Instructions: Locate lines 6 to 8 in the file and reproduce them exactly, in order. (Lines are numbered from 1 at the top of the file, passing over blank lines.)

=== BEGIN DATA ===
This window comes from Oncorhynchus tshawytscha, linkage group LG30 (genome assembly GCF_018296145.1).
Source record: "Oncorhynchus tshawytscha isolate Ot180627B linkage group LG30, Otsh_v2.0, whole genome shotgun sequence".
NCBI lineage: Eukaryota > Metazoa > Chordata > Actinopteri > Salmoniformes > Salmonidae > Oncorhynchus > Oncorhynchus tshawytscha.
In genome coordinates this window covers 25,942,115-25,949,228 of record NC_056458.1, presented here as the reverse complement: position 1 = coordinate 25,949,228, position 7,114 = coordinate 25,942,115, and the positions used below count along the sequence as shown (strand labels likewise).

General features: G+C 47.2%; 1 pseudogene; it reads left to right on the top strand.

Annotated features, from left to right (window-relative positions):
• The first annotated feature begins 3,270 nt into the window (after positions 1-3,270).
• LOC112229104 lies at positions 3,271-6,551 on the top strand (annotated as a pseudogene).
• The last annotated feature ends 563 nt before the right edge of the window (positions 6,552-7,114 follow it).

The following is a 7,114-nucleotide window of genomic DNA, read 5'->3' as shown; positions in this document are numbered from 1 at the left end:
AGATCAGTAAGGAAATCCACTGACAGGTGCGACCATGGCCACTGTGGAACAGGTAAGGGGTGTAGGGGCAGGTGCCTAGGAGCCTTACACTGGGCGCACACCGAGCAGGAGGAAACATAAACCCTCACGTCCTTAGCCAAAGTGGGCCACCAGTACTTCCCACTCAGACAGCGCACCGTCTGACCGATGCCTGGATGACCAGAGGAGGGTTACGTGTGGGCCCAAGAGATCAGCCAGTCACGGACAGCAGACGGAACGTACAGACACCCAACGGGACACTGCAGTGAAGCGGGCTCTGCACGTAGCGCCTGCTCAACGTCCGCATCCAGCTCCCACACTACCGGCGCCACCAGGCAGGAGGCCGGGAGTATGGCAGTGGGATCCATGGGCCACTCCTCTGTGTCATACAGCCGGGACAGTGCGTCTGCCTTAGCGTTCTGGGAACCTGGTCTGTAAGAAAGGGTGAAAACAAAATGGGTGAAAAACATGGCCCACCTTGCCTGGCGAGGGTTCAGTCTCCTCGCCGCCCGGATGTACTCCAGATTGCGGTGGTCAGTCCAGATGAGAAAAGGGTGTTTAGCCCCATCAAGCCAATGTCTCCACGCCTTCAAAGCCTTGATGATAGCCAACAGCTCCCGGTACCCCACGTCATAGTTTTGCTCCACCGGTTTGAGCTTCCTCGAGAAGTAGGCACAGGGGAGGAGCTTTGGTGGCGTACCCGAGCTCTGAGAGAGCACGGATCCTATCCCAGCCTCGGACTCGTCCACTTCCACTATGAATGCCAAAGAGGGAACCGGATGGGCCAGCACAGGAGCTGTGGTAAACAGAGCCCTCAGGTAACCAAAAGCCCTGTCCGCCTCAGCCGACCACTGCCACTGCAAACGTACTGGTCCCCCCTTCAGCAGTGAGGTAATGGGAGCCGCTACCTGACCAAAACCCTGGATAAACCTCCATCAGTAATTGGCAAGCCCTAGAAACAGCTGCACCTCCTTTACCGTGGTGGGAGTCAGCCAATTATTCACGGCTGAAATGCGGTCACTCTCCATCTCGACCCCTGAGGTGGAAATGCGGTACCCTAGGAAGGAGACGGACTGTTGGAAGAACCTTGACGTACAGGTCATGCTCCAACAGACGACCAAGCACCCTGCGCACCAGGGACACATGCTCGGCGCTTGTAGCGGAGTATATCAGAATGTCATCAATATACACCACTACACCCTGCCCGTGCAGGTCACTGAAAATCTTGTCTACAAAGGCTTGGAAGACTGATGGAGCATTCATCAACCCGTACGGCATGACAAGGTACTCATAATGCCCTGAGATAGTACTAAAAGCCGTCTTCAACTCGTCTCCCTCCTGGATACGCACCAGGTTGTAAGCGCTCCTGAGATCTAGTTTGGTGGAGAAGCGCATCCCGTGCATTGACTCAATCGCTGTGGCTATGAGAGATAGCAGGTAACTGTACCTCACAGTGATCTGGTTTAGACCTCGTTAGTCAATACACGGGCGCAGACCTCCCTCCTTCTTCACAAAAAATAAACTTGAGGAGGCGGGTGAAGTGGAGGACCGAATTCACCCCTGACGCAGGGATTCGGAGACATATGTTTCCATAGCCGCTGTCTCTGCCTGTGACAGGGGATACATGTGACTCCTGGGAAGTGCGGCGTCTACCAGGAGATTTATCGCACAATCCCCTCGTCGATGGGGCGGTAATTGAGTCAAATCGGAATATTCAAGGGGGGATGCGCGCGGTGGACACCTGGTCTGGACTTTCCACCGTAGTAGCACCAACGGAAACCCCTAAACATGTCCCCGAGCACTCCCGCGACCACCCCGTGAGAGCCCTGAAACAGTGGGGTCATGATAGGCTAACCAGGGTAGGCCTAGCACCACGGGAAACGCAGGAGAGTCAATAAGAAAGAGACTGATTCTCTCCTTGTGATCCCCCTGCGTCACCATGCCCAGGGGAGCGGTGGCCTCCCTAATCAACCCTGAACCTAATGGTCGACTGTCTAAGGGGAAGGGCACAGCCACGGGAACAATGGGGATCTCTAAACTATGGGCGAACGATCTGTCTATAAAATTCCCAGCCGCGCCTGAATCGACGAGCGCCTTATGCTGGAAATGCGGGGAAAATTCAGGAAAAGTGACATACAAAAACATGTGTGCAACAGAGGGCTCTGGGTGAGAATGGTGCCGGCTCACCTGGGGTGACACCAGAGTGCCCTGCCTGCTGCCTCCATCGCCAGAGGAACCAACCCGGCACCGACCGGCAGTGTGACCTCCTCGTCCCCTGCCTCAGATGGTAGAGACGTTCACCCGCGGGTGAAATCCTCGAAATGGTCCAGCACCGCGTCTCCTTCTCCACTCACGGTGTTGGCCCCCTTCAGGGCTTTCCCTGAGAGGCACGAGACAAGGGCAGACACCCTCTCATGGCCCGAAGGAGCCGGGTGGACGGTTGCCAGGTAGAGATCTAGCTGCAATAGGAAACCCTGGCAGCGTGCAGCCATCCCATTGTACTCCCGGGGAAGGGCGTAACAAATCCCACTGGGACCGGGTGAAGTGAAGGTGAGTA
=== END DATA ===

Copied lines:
Annotated features, from left to right (window-relative positions):
• The first annotated feature begins 3,270 nt into the window (after positions 1-3,270).
• LOC112229104 lies at positions 3,271-6,551 on the top strand (annotated as a pseudogene).